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Embrace the Journey

Embrace the Journey

The following is a story I tell from the book backwards: Created to Live SENT

I grew up in Alaska, the son of a missionary couple, Paul and Ruthie Kendall. We spent two of our summers before I was sixteen crisscrossing the lower 48 to raise funds. I was still a young man when I could say I’d been to 49 states (Hawaii had to wait). That adds up to a lot of time in the car together!

My dad was old school when it came to traveling. In his mind you drew a line from where you were to where you wanted to go. Everything was focused on the destination. We learned to hold it—you know what I mean. And when we did stop, we attempted to set a new record for the fastest pit stop. We got gas, food, and did our business in record time. Occasionally, we even timed our stops. You got to relax when we arrived at our destination; until then it was full speed ahead.

One summer we were traveling on the Alcan Highway just outside Dawson Creek, Canada, when I received a strange prompting. It was a thought that seemed to come out of nowhere. We had just stopped to eat lunch at an A &W Root Beer Drive In. Afterwards, we piled back into the car, and when we did, I traded seats so that I was sitting in the front seat on the passenger side.

A few miles down the road we saw a sign that said, Buckle your seat belt. Someone loves you.

Being a young teen I was squarely in the middle of adolescence. I immediately countered with the thought, No one loves me.That wasn’t true, but I didn’t have a girl friend I reasoned to myself. That thought among others led me to question whether I was loved. Then the thought came again, buckle your seatbelt God loves you. That motivated me to action, so I buckled my seatbelt.

Before long we passed a pickup truck with four teens jammed into the cab: two guys and two girls. They were poking along like they had something other than driving on their minds. The next thing we knew, they had stepped on the gas and passed us.

When they did, they all turned around and looked and stared at us. We thought maybe they saw our Alaska license plate and they wanted to see if we looked like Eskimos. Or perhaps the teenage driver was just filled with testosterone and wanted to show off by passing the family station wagon.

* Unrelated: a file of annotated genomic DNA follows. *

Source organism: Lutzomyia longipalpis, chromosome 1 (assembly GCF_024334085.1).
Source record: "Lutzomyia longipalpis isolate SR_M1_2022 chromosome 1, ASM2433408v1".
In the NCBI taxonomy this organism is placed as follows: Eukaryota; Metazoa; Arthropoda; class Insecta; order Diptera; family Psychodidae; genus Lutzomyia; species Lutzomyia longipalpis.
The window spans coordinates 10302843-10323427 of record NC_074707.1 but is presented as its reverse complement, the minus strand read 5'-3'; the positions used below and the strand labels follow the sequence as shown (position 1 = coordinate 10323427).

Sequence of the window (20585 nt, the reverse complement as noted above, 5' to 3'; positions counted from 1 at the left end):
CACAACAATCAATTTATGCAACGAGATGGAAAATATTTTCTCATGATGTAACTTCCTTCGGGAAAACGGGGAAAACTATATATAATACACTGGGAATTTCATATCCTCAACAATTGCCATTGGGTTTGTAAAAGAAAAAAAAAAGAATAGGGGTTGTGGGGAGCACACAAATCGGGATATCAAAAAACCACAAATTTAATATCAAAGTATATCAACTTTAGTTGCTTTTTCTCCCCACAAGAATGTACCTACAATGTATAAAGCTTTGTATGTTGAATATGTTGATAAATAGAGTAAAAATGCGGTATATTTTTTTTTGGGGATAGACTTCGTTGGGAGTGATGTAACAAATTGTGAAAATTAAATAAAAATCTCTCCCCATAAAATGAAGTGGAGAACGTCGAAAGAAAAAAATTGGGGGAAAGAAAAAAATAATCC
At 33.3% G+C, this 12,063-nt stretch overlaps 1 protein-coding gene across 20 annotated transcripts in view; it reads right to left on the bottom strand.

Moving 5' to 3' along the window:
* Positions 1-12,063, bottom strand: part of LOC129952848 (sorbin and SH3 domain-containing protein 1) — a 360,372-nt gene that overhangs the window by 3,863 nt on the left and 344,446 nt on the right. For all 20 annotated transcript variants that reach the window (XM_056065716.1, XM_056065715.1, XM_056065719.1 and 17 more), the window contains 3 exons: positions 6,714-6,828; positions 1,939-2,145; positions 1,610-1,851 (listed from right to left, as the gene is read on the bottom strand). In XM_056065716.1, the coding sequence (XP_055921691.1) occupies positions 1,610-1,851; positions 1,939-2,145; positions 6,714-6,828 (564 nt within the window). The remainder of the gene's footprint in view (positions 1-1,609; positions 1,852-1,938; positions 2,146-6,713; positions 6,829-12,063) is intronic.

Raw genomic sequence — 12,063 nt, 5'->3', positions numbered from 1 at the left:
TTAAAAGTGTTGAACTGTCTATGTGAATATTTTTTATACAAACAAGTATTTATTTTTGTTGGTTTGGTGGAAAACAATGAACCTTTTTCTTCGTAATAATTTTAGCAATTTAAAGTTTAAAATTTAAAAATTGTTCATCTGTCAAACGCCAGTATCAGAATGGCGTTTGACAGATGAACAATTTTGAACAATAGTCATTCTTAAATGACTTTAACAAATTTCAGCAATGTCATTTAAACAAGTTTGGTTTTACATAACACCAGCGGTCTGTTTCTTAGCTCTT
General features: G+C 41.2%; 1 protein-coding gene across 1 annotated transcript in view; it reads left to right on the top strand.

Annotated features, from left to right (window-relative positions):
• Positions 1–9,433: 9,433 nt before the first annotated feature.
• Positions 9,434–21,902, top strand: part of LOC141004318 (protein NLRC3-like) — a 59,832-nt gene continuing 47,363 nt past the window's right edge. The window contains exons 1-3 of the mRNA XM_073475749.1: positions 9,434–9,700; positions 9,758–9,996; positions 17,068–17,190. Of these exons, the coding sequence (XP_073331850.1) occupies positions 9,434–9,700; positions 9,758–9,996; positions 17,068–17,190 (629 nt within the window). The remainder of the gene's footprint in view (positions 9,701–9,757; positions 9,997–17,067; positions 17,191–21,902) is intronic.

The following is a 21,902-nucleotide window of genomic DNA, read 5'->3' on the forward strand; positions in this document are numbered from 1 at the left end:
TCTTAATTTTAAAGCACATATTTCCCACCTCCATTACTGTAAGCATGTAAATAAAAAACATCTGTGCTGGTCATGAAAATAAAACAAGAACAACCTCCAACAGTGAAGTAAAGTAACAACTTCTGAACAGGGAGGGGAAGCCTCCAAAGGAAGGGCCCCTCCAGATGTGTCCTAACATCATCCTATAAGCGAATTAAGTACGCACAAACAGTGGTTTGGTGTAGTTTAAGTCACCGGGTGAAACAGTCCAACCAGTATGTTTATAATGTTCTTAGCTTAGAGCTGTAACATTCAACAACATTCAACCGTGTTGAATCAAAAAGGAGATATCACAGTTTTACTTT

Once they passed us they slowed down again. Assuming that they made their point, my dad pulled up beside them to pass them back. We were about a foot ahead of them when they made a left-hand turn directly into the front quarter panel of our car. They struck our vehicle literally a foot from where I sat. The contact drove us off the road into a ditch. We hit the ground without the benefit of time for my dad to hit the brake. We were probably traveling nearly 70 miles an hour at impact. The sudden impact propelled my brother forward from the very back of the car where he had laid down to sleep on top of the suitcases.

Miraculously, my Dad caught him before he hit the windshield. It was a reflex action, but it saved my brother Brad’s life. The car was a wreck but we survived—all of us. My dad had bruises from the steering wheel. My mom was bruised from hitting the back seat. Brad was sore from his flight through the air which came to an abrupt stop. I survived without bruises or injuries. You couldn’t even tell that I was in a wreck.

When I climbed out my door, I remembered the sign we passed a few miles earlier. I recalled that I had put on my seatbelt because I was reminded that God loved me. At that same moment, a thought dropped in my mind, the thought was, I have a plan for your life. I think the thought came from God.

My family had an unexpected stay in Dawson Creek, Canada. But eventually we got our car fixed, and we continued our trip. You could probably guess how an accident like this affected us. We decided that life wasn’t just about getting from point A to B. We would still have to travel, but this was a huge reminder that there was more to life than just passing through. We decided we wanted to enjoy the journey.

Life is too short and relationships are too precious just to get from here to there. For the purpose of full disclosure, my dad still found a way to average just short of 700 miles a day, but we learned to enjoy the journey. We played games in the car. We prayed. We sang. We read stories. We had fun being together. We listened to ball games and books on tape. I know I’m dating myself but you get the point. We changed our focus, and we’ve never been sorry. It seemed like the time went faster. And guess what? We still made it on time!

What about you? Are you racing through life? You may not be physically racing through your life, but how many times do you approach life as if the clock is ticking to accumulate as many possessions and experiences as possible?

If you had to pick between the two ways to travel which would you say best describes the way you presently take family vacations or business trips? Are you a straight line to point B from point A person? Or have you learned the embrace the journey?


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